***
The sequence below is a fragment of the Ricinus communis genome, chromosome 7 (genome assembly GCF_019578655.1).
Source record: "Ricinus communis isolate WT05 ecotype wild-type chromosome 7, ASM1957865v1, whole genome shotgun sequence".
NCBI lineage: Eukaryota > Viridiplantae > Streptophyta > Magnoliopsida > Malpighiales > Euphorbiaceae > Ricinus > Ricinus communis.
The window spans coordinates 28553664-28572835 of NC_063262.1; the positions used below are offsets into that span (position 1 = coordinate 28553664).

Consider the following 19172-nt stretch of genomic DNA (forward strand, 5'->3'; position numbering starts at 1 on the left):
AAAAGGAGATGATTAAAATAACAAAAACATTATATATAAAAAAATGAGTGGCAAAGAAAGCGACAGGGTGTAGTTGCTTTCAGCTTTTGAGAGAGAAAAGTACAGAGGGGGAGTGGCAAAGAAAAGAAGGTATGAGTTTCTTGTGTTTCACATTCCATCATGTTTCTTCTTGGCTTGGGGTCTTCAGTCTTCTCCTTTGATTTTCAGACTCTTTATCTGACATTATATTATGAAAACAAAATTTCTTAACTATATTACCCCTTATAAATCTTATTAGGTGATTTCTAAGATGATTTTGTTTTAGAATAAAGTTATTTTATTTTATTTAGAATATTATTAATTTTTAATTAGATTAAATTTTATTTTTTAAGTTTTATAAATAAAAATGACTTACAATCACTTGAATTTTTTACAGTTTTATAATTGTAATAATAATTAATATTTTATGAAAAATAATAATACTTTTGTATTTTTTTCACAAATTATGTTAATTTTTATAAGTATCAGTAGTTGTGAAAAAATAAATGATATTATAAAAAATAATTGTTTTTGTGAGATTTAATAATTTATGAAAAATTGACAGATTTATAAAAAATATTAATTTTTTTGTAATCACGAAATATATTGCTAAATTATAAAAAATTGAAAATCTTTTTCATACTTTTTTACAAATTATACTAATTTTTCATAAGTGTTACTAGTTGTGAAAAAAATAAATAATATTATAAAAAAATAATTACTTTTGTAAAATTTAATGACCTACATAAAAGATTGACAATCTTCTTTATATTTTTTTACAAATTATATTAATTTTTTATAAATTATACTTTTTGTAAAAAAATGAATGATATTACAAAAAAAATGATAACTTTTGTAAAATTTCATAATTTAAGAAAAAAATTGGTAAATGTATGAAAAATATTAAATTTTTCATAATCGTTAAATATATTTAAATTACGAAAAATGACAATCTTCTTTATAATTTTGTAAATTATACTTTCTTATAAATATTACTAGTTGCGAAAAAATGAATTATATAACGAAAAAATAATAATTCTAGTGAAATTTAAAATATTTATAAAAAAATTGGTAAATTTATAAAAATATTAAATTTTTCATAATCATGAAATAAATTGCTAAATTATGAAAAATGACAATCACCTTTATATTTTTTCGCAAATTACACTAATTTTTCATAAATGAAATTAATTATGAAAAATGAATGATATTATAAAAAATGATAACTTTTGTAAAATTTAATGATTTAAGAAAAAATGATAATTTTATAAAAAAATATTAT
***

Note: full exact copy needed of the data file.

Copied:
The sequence below is a fragment of the Ricinus communis genome, chromosome 7 (genome assembly GCF_019578655.1).
Source record: "Ricinus communis isolate WT05 ecotype wild-type chromosome 7, ASM1957865v1, whole genome shotgun sequence".
NCBI lineage: Eukaryota > Viridiplantae > Streptophyta > Magnoliopsida > Malpighiales > Euphorbiaceae > Ricinus > Ricinus communis.
The window spans coordinates 28553664-28572835 of NC_063262.1; the positions used below are offsets into that span (position 1 = coordinate 28553664).

Consider the following 19172-nt stretch of genomic DNA (forward strand, 5'->3'; position numbering starts at 1 on the left):
AAAAGGAGATGATTAAAATAACAAAAACATTATATATAAAAAAATGAGTGGCAAAGAAAGCGACAGGGTGTAGTTGCTTTCAGCTTTTGAGAGAGAAAAGTACAGAGGGGGAGTGGCAAAGAAAAGAAGGTATGAGTTTCTTGTGTTTCACATTCCATCATGTTTCTTCTTGGCTTGGGGTCTTCAGTCTTCTCCTTTGATTTTCAGACTCTTTATCTGACATTATATTATGAAAACAAAATTTCTTAACTATATTACCCCTTATAAATCTTATTAGGTGATTTCTAAGATGATTTTGTTTTAGAATAAAGTTATTTTATTTTATTTAGAATATTATTAATTTTTAATTAGATTAAATTTTATTTTTTAAGTTTTATAAATAAAAATGACTTACAATCACTTGAATTTTTTACAGTTTTATAATTGTAATAATAATTAATATTTTATGAAAAATAATAATACTTTTGTATTTTTTTCACAAATTATGTTAATTTTTATAAGTATCAGTAGTTGTGAAAAAATAAATGATATTATAAAAAATAATTGTTTTTGTGAGATTTAATAATTTATGAAAAATTGACAGATTTATAAAAAATATTAATTTTTTTGTAATCACGAAATATATTGCTAAATTATAAAAAATTGAAAATCTTTTTCATACTTTTTTACAAATTATACTAATTTTTCATAAGTGTTACTAGTTGTGAAAAAAATAAATAATATTATAAAAAAATAATTACTTTTGTAAAATTTAATGACCTACATAAAAGATTGACAATCTTCTTTATATTTTTTTACAAATTATATTAATTTTTTATAAATTATACTTTTTGTAAAAAAATGAATGATATTACAAAAAAAATGATAACTTTTGTAAAATTTCATAATTTAAGAAAAAAATTGGTAAATGTATGAAAAATATTAAATTTTTCATAATCGTTAAATATATTTAAATTACGAAAAATGACAATCTTCTTTATAATTTTGTAAATTATACTTTCTTATAAATATTACTAGTTGCGAAAAAATGAATTATATAACGAAAAAATAATAATTCTAGTGAAATTTAAAATATTTATAAAAAAATTGGTAAATTTATAAAAATATTAAATTTTTCATAATCATGAAATAAATTGCTAAATTATGAAAAATGACAATCACCTTTATATTTTTTCGCAAATTACACTAATTTTTCATAAATGAAATTAATTATGAAAAATGAATGATATTATAAAAAATGATAACTTTTGTAAAATTTAATGATTTAAGAAAAAATGATAATTTTATAAAAAAATATTAT